This Week in College Football History:
Oct. 11 – Oct. 17
As part of an ongoing series throughout the fall, The National Football Foundation & College Hall of Fame posts This Week in College Football History, which takes a look back at some of college football’s landmark moments over the last 141 years.
October 14, 1961- Led by its captain, future NFF board member and Campbell Trophy namesake Bill Campbell, Columbia snapped Yale’s 11-game winning streak with an 11-0 win in New Haven, Conn. Reserve fullback/defensive back Al Butts led the Lions with a touchdown run, two-point conversion and two interceptions, helping limit Yale to just 28 yards on two of 13 passing. Columbia would go on to win its only Ivy League title later that year.
OTHER NOTABLE DATES:
October 11, 1975– Lenoir-Rhyne (N.C.) and Davidson combined to set an NCAA single-game rushing record as the Bears topped Davidson 69-14 in Davidson, N.C. Lenoir-Rhyne rushed for 837 yards while Davidson gained 202 yards on the ground, allowing the teams to set an NCAA record with 1,039 combined rushing yards on 111 attempts.
October 12, 2002– Trailing 27-14 entering the fourth quarter, Northern Illinois set a Mid-American Conference record to shock Miami (Ohio) in Oxford, Ohio. The Huskies scored 34 fourth quarter points to rally for a 48-41 victory, which set a conference record for most fourth quarter points to win or tie a game. It was also the second-most fourth quarter points in a comeback win in NCAA history.
October 13, 2007– Houston became the only team in NCAA history to have a 300-yard receiver and a 200-yard rusher in the same game as the Cougars topped rival Rice 56-48 in Houston. Wide receiver Donnie Avery caught 13 passes for 346 yards, a school and Conference USA record, while tailback Anthony Aldridge added 205 rushing yards.
October 15, 1910– The University of Illinois staged the first official homecoming game. Illinois beat Chicago 3-0, as more than 1,500 graduates took part in the inaugural homecoming activities in Champaign.
October 16, 1993- Trailing 17-9, No. 2 Alabama, coached by 2010 College Football Hall of Fame inductee Gene Stallings, scored with 21 seconds remaining and tacked on the two-point conversion to tie SEC foe No. 10 Tennessee in Tuscaloosa. Crimson Tide wide receiver David Palmer converted the two-point conversion attempt after taking the direct snap while lined up at quarterback. The tie stretched the Crimson Tide’s unbeaten streak to 29 games.
October 17, 1964- Arkansas linebacker and 2010 College Football Hall of Fame inductee Ronnie Caveness recorded 25 tackles to lead the eighth-ranked Razorbacks over top-ranked Texas 14-13 in Austin, snapping the Longhorns’ 15-game winning streak. Texas failed on a two point conversion attempt with less than two minutes left to seal its fate. Under College Football Hall of Fame head coach Frank Broyles, the Razorbacks won their first national championship later that year.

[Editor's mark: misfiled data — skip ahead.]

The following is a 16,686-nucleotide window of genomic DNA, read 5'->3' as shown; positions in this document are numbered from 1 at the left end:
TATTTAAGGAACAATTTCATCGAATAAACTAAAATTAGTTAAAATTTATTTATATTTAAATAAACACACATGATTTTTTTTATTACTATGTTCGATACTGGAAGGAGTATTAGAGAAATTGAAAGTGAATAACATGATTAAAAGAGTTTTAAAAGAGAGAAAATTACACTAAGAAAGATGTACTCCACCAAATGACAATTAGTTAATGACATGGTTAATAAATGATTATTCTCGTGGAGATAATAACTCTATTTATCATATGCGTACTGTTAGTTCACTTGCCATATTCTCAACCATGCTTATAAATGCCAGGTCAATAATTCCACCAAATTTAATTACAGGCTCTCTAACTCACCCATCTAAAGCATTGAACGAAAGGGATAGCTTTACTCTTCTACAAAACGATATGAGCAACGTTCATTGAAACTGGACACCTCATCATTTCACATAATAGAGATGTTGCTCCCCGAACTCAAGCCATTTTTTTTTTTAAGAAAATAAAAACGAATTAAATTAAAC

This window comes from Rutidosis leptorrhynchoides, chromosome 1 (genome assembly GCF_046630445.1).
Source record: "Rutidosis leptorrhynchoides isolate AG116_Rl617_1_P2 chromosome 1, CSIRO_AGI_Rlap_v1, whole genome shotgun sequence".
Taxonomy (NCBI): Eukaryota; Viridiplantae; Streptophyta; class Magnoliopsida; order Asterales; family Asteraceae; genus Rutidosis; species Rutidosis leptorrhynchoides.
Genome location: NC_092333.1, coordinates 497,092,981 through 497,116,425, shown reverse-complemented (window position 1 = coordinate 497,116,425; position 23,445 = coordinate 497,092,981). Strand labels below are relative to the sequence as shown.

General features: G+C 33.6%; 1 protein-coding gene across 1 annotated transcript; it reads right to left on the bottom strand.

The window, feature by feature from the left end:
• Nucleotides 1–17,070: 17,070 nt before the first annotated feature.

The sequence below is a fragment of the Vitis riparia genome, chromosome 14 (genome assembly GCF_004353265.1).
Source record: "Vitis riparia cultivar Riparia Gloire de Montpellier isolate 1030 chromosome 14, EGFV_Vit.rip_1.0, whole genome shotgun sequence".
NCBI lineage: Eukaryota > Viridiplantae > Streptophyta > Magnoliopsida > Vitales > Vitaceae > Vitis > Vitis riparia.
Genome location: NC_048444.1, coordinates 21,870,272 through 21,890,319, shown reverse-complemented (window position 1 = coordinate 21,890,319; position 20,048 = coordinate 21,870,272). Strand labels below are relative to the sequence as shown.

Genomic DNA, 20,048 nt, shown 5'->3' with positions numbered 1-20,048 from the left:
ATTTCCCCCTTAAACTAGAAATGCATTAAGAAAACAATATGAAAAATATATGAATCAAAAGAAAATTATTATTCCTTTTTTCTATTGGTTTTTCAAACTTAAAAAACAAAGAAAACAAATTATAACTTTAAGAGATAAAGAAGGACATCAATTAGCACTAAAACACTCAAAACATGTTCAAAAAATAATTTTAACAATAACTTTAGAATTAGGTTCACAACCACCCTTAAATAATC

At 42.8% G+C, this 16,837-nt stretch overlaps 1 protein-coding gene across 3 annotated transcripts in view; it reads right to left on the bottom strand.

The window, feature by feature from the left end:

Bill Campbell, center, helped lead Columbia past defending champion
Yale en route to its first Ivy League title this week in 1961. He would
later become the namesake of the NFF’s William V. Campbell Trophy.
About The National Football Foundation & College Hall of Fame Founded in 1947 with early leadership from General Douglas MacArthur, legendary Army coach Earl “Red” Blaik and immortal journalist Grantland Rice, The National Football Foundation & College Hall of Fame, a non-profit educational organization, runs programs designed to use the power of amateur football in developing scholarship, citizenship and athletic achievement in young people. With 121 chapters and 12,000 members nationwide, NFF programs include the College Football Hall of Fame, Play It Smart, the NFF Hampshire Honor Society, the NFF National Scholar-Athlete Alumni Association, the NFF Gridiron Clubs of New York City, Dallas, and Los Angeles, and annual scholarships of more than $1.3 million for college and high school scholar-athletes. The NFF presents the MacArthur Bowl, the Campbell Trophy, endowed by HealthSouth, and releases the Bowl Championship Series (BCS) Standings.
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